Two Sides of the Border has — so far — had three lives. It started as an academic initiative organized by Bilbao that involved thirteen studios at a dozen US and Mexican architecture schools, from Yale and UC Berkeley to Monterrey and Iberoamericano. Those studios happened in spring 2018, and by the end of the year a traveling exhibition, the second iteration, opened at Yale School of Architecture, thereafter heading to Aedes Architecture Forum, El Paso Museum of Art, and Fay Jones School of Architecture. The third piece, the book, builds upon the first two, adding essays to the photographs by Baan, the projects by the many students, and the maps that made up a large part of the exhibition.
Like so many publications these days, Two Sides of the Border documents an ambitious project that consists of way too much textual and visual information to feature in its entirety. Edited by Bilbao with Nile Greenberg and Ayesha S. Ghosh, and published by the dependable Lars Müller, the book balances the project’s many voices in a format that alternates sections of essays and photographs across its bulk, followed by the maps and student projects. With glossy paper for Baan’s photos and matte paper for the essays, the book has an obvious visual and tactile rhythm, one that invites it to be read in any number of ways. The main organizing principle is longitude, with the places visited in words and photos moving from east to west across most of the book’s nearly 500 pages.

Not surprisingly, a lot of content is found between 100 and 117 degrees west longitude — from Texas to Tijuana — but it also focuses on Ohio, the Yucatán, and other places at a great distance from the border; this is indicative of an approach that defines “region” in much broader terms than those typically discussed. Every part of the project — words, photos, maps, studio projects — serves to redefine people’s attitudes toward “border” and “region.” Yes, there are photos of the border wall (one of the mockups of the former US President’s border wall prototypes opens the book), but readers also see neighborhoods near Mexico City, households in Kansas, and views of other places that illustrate how the lives of so many families bridge both countries.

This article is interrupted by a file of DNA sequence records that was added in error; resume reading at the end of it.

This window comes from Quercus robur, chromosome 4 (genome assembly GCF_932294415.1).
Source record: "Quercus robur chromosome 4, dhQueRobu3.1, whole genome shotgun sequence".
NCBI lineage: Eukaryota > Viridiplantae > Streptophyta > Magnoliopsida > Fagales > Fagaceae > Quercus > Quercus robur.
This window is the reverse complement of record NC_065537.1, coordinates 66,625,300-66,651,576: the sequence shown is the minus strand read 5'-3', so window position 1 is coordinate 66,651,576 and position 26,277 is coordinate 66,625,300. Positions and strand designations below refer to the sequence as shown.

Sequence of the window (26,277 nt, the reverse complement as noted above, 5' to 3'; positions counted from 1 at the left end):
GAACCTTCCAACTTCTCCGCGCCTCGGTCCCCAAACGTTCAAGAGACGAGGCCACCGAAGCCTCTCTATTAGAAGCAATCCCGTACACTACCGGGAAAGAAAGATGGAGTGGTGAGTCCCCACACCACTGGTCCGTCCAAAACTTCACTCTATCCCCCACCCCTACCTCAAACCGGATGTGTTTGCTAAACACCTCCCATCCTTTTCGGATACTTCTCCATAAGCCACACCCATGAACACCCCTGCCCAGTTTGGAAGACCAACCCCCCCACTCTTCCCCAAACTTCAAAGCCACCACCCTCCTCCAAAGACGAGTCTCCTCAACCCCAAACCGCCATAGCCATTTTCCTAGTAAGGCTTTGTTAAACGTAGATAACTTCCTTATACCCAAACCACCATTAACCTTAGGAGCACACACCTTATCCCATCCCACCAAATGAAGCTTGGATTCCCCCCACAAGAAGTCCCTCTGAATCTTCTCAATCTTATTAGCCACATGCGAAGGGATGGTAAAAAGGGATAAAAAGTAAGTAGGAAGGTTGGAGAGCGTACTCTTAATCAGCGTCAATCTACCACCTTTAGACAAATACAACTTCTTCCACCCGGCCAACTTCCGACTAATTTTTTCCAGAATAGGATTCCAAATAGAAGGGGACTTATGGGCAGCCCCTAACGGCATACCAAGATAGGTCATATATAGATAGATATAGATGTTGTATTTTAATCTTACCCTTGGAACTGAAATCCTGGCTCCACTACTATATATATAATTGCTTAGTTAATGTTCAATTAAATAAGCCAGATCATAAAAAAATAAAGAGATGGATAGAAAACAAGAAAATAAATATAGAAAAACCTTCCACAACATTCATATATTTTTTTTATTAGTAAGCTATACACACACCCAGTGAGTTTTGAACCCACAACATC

In terms of pages, the essays and Baan’s photos are given the most — adding up to about 375 pages, also including an interview between Bilbao, Baan, and Greenberg — with the maps section given roughly 50 pages and the student projects fewer than that. Greenberg admits early in the book that one of his unfortunate tasks was “having to reduce the incredibly thoughtful work by 129 students to a handful of pages.” I’m not surprised that was necessary, though, as the three-part project aims to be much grander than that one component. In this sense, the essays play a large role, adding voices from both sides of the border on a myriad of issues, both historical and contemporary. Unfortunately, biographies are not provided for the contributors and it’s not clear if the essays predated the spring 2018 studios, and therefore were used by the students in their design processes, or if they were created exclusively for the book. Whatever the case, the essays add layers of context and create occasional synergies with the efforts of Bilbao, Baan, and the students — for those willing to discover them among these pages.

* Syndicated content from A Daily Dose of Architecture Books.